[255 Ill.App.3d 357] After moving to California, Hamdy contacted Dorothy by telephone on at least two occasions. At trial, Hamdy testified about one telephone call he made to Dorothy. Plaintiffs sought to introduce testimony of the substance of one of the telephone conversations, in which Hamdy requested the Rushes delay filing any lawsuit against him because he was applying to practice medicine in California and would be required to disclose any pending lawsuits on his application. The trial court, which had previously allowed a motion in limine precluding such testimony, refused to allow the testimony; however, an offer of proof was made for the record.

At trial, several physicians testified regarding the applicable standard of care. Hamdy testified prior radiological tests are not necessary before performing a dilation, because the Schatzki's ring can be viewed and measured more accurately by the use of an endoscope. According to Hamdy, the use of an achalasia dilator to treat Schatzki's ring is appropriate and up to a 10-centimeter dilator may be used. Hamdy testified it is the radiologist's responsibility to determine the placement of the dilator. Finally, Hamdy testified on March 9, he was not certain whether Dorothy's esophagus had been perforated, and treatment of a perforated esophagus with antibiotics is appropriate. Hamdy testified Dorothy's dilation was the first dilation he performed in Illinois. In his training in Ohio, Hamdy had performed 50 to 100 dilations; however, only 5 to 10 of these dilations were for Schatzki's rings.

Dr. Stephen Holt, a specialist in internal medicine and gastroenterology, testified on behalf of plaintiffs. Holt is the chairman of the gastroenterology department at the Seton Hall Graduate School of Medicine and director of St. Mary's and St. Michael's Medical Centers in New Jersey. Holt has previously served as the chief of the gastroenterology department and director of the gastroenterology diagnostic lab at Southern Illinois University School of Medicine. Holt has in excess of 100 publications.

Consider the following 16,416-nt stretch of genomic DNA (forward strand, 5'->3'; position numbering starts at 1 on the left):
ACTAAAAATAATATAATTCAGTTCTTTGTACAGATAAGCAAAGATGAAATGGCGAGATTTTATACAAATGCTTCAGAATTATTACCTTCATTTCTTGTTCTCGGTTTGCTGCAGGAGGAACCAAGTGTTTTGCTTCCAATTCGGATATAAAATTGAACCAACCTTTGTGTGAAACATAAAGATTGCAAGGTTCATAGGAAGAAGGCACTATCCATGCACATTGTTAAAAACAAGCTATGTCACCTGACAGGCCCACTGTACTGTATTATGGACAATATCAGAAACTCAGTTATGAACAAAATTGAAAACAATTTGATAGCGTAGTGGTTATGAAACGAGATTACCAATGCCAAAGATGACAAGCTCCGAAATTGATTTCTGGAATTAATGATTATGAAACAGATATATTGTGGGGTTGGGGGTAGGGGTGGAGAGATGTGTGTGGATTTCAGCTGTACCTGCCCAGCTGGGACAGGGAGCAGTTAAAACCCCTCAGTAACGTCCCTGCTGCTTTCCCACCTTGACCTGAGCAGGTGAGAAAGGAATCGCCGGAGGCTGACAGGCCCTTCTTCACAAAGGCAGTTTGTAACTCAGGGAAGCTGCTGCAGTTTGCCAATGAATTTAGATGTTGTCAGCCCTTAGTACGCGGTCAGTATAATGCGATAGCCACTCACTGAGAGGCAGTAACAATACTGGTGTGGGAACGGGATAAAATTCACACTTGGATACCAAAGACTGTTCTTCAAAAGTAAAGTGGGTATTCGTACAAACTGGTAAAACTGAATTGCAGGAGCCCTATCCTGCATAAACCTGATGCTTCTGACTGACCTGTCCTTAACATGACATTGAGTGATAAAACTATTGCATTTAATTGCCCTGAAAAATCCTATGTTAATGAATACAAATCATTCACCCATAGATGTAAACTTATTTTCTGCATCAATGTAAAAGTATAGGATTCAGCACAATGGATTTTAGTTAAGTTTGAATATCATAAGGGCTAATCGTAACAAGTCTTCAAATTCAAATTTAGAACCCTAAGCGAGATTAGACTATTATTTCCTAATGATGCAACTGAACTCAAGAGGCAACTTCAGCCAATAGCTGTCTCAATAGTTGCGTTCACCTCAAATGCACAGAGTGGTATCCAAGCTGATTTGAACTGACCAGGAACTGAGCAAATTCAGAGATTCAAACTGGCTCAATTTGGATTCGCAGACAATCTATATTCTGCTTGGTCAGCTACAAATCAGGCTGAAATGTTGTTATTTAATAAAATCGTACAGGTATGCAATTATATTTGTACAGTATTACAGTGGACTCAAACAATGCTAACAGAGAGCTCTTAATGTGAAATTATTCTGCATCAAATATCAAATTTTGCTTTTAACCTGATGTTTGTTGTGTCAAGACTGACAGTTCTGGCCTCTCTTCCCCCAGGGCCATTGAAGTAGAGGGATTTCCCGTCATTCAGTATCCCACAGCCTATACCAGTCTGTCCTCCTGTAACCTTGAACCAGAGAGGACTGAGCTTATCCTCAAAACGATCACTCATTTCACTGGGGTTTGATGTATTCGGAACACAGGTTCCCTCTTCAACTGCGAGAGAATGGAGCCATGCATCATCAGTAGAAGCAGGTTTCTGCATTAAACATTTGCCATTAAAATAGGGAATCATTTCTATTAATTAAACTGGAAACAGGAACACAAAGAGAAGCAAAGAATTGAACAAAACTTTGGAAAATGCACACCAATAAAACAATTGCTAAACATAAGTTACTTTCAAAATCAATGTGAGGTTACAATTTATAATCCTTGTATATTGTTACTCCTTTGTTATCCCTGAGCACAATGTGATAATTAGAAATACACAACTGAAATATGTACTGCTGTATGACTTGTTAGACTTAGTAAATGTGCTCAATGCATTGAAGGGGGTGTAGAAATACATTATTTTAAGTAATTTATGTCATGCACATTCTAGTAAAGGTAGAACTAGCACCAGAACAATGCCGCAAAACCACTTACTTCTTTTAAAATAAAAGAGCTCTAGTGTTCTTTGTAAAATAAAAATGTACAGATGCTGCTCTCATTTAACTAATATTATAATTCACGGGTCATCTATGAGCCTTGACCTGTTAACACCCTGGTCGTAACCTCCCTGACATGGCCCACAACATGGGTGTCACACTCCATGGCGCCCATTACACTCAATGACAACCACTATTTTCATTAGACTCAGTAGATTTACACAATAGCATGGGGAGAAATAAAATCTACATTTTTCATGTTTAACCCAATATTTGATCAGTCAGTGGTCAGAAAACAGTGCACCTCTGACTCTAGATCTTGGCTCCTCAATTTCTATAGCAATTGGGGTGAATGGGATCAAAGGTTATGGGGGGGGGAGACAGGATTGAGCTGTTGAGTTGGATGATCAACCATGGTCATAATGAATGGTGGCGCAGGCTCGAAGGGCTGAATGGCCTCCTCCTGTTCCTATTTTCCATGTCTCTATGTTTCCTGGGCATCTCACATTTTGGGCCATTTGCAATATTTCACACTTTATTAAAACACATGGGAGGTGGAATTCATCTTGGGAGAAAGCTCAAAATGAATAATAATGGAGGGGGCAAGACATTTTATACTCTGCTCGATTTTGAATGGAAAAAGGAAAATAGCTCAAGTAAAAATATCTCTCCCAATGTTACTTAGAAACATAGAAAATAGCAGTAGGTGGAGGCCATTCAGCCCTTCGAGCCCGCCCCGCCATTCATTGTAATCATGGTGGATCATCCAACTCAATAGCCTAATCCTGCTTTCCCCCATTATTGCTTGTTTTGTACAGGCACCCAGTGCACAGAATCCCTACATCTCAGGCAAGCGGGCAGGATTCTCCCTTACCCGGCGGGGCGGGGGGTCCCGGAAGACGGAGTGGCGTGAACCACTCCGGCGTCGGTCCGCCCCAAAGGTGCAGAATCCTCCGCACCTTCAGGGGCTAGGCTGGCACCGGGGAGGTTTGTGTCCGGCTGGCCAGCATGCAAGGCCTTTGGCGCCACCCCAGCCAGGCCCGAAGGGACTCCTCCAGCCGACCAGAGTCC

Holt testified it is the gastroenterologist's responsibility to determine the placement of the dilator. Holt additionally testified it is inappropriate to measure the Schatzki's ring with an endoscope, because the insertion of the endoscope stretches the esophagus and provides an inaccurate view of the ring under normal conditions. Radiology is the proper

Page 1123

[194 Ill.Dec. 481] method to view and diagnose a Schatzki's ring. Holt testified achalasia dilators are used to treat achalasia, and only under very rare circumstances are to be used to treat Schatzki's ring. Holt testified a 4-centimeter dilator should not have been used when a 1.8-centimeter dilator had previously been used with success. Finally, Holt [255 Ill.App.3d 358] testified the delay before contacting a surgeon was inappropriate. Holt concluded Hamdy's conduct violated the standard of care.

The evidence deposition of Dr. Stephen Matter, a practicing gastroenterologist, was read into evidence. Matter testified an achalasia balloon is used for the treatment of achalasia and it is improper to use it to treat either a 1.5- or 2.5-centimeter ring. Matter testified he had seen more than 200 Schatzki's rings during the course of...